Saturday, January 1, 2011

The Mini Pinball Wizards

They gathered around like moths to a flame.

Actually, around a pinball machine. My pinball machine. Fishing-themed.

I couldn't confidently ascertain their ages, even though the DJ at Skating Plus in Ventura on that pre-New Year's Eve day had called for rink races about a half hour prior, separate age groups joining in the mad dash around, and sometimes around again (for the older kids, two laps), and it was easy to see the demographics of the place for that day. But they looked to be about six or seven years old, maybe eight. My audience. All boys. A curious audience. I always adore a curious audience.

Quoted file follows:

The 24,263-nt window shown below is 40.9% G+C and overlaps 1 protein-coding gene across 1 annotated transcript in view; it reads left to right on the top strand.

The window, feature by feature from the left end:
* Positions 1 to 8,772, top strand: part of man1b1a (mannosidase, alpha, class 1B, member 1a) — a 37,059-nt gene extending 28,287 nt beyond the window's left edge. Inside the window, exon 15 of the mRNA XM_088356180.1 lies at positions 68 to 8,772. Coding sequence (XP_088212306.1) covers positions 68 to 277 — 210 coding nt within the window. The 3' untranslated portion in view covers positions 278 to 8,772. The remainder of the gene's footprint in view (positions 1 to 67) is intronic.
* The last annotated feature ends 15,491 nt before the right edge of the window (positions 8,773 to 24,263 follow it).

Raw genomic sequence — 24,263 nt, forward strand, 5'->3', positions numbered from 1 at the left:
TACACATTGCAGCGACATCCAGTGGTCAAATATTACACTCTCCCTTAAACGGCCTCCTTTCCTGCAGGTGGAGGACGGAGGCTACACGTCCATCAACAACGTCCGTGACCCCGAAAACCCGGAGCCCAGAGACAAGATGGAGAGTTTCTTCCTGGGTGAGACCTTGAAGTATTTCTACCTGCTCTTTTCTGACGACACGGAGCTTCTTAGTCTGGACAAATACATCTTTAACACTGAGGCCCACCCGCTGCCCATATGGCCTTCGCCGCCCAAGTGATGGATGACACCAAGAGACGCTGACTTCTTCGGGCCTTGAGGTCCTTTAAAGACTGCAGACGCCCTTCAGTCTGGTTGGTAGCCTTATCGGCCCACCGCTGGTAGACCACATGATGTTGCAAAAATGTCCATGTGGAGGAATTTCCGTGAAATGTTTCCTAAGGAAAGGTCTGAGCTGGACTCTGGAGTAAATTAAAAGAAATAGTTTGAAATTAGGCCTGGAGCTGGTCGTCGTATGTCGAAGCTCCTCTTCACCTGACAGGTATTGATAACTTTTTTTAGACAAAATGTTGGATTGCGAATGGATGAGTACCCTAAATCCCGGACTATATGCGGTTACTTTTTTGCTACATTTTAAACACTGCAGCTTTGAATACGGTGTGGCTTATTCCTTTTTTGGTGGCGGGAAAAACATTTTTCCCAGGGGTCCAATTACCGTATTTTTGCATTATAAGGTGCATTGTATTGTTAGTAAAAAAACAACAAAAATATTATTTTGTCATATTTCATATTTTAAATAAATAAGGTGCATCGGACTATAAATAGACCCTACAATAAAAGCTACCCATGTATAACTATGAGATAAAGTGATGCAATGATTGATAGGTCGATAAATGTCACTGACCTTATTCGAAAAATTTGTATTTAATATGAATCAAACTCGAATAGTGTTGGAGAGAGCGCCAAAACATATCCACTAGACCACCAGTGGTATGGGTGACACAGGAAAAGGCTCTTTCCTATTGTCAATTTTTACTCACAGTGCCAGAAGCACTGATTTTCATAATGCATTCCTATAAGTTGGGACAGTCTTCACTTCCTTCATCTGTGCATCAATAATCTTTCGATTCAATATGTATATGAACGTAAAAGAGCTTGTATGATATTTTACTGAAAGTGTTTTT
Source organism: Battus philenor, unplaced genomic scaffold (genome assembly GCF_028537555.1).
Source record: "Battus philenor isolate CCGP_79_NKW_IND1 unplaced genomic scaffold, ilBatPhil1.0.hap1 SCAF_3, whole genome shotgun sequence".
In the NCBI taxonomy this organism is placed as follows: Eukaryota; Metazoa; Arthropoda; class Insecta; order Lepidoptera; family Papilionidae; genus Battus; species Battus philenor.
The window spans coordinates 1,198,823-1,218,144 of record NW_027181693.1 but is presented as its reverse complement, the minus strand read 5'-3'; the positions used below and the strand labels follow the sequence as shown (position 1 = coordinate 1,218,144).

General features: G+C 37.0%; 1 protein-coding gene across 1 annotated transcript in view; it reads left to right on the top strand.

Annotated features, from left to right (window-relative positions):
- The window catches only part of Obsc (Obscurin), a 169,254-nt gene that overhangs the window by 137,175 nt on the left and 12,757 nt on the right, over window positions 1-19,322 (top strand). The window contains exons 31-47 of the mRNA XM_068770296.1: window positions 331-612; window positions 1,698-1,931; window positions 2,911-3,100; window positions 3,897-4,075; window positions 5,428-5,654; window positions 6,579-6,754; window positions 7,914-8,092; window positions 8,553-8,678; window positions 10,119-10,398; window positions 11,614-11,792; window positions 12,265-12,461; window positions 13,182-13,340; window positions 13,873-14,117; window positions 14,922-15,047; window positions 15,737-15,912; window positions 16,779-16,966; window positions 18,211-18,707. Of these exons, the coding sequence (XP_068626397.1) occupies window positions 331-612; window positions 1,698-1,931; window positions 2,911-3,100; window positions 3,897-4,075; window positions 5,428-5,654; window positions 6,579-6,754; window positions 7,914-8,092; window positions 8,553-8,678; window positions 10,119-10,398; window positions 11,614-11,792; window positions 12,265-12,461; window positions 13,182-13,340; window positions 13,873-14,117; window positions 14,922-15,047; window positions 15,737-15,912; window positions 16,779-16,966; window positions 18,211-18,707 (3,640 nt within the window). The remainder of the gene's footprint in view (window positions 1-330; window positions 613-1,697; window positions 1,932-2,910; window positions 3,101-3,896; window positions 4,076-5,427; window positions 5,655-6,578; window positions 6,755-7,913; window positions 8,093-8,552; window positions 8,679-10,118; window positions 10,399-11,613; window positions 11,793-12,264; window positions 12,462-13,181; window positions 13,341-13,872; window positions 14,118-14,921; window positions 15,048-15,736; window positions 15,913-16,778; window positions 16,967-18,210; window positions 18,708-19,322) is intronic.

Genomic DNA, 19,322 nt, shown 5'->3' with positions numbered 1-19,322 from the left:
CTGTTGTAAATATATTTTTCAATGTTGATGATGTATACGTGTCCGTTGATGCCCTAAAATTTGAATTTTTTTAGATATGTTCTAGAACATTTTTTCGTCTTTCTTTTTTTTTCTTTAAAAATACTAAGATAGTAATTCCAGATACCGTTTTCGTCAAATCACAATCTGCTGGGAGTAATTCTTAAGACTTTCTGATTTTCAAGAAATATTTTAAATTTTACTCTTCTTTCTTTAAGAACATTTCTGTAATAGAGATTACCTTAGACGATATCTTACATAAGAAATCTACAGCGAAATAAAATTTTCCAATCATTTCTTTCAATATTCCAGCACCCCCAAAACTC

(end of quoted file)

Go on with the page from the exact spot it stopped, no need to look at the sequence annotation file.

I plugged 50 cents into the machine and the game began. The plunger was actually shaped as a fishing rod and all you had to do was press a button on the top, and the ball would launch. Easy enough, and certainly easier to operate than the Nightmare On Elm Street machine to the left of the X-Files machine, which was to the left of me, and which I had played before. It was ok, but nothing particularly exciting. This machine, however, excited me. It was easy to operate, and it didn't require strenuous effort. I don't mind strenuous effort if the machine is well-calibrated, and this one was, but it called for a more easygoing style, my kind of style.

The kids watched as the ball went around the board, as the flippers shot the ball into parts I hoped would reap high points. And then the questions began:

"What's a long cast?"

"What's a short cast?"